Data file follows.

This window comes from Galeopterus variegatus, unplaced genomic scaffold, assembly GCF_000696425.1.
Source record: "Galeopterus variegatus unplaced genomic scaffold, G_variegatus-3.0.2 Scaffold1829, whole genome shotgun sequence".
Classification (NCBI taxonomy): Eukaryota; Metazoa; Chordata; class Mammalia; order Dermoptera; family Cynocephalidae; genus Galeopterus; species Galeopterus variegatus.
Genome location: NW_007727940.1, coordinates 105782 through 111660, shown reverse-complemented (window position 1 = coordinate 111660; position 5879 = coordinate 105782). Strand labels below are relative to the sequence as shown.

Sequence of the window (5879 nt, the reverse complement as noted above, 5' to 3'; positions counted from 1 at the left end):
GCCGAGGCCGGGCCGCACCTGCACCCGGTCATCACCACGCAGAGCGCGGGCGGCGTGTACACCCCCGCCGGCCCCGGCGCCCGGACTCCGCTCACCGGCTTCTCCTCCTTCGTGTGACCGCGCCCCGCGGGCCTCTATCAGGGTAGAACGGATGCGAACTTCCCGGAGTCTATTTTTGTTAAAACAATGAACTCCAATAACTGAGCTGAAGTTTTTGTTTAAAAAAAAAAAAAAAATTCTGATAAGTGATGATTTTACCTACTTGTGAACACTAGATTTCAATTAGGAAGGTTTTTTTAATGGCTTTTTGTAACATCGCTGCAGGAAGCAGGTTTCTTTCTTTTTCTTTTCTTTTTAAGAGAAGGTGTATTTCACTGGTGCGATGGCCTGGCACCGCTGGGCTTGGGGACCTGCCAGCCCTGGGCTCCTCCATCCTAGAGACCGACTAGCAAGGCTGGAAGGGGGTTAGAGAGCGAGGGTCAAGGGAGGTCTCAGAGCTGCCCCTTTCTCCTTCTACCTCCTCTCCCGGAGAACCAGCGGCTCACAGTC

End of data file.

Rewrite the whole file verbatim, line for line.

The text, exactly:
This window comes from Galeopterus variegatus, unplaced genomic scaffold, assembly GCF_000696425.1.
Source record: "Galeopterus variegatus unplaced genomic scaffold, G_variegatus-3.0.2 Scaffold1829, whole genome shotgun sequence".
Classification (NCBI taxonomy): Eukaryota; Metazoa; Chordata; class Mammalia; order Dermoptera; family Cynocephalidae; genus Galeopterus; species Galeopterus variegatus.
Genome location: NW_007727940.1, coordinates 105782 through 111660, shown reverse-complemented (window position 1 = coordinate 111660; position 5879 = coordinate 105782). Strand labels below are relative to the sequence as shown.

Sequence of the window (5879 nt, the reverse complement as noted above, 5' to 3'; positions counted from 1 at the left end):
GCCGAGGCCGGGCCGCACCTGCACCCGGTCATCACCACGCAGAGCGCGGGCGGCGTGTACACCCCCGCCGGCCCCGGCGCCCGGACTCCGCTCACCGGCTTCTCCTCCTTCGTGTGACCGCGCCCCGCGGGCCTCTATCAGGGTAGAACGGATGCGAACTTCCCGGAGTCTATTTTTGTTAAAACAATGAACTCCAATAACTGAGCTGAAGTTTTTGTTTAAAAAAAAAAAAAAAATTCTGATAAGTGATGATTTTACCTACTTGTGAACACTAGATTTCAATTAGGAAGGTTTTTTTAATGGCTTTTTGTAACATCGCTGCAGGAAGCAGGTTTCTTTCTTTTTCTTTTCTTTTTAAGAGAAGGTGTATTTCACTGGTGCGATGGCCTGGCACCGCTGGGCTTGGGGACCTGCCAGCCCTGGGCTCCTCCATCCTAGAGACCGACTAGCAAGGCTGGAAGGGGGTTAGAGAGCGAGGGTCAAGGGAGGTCTCAGAGCTGCCCCTTTCTCCTTCTACCTCCTCTCCCGGAGAACCAGCGGCTCACAGTC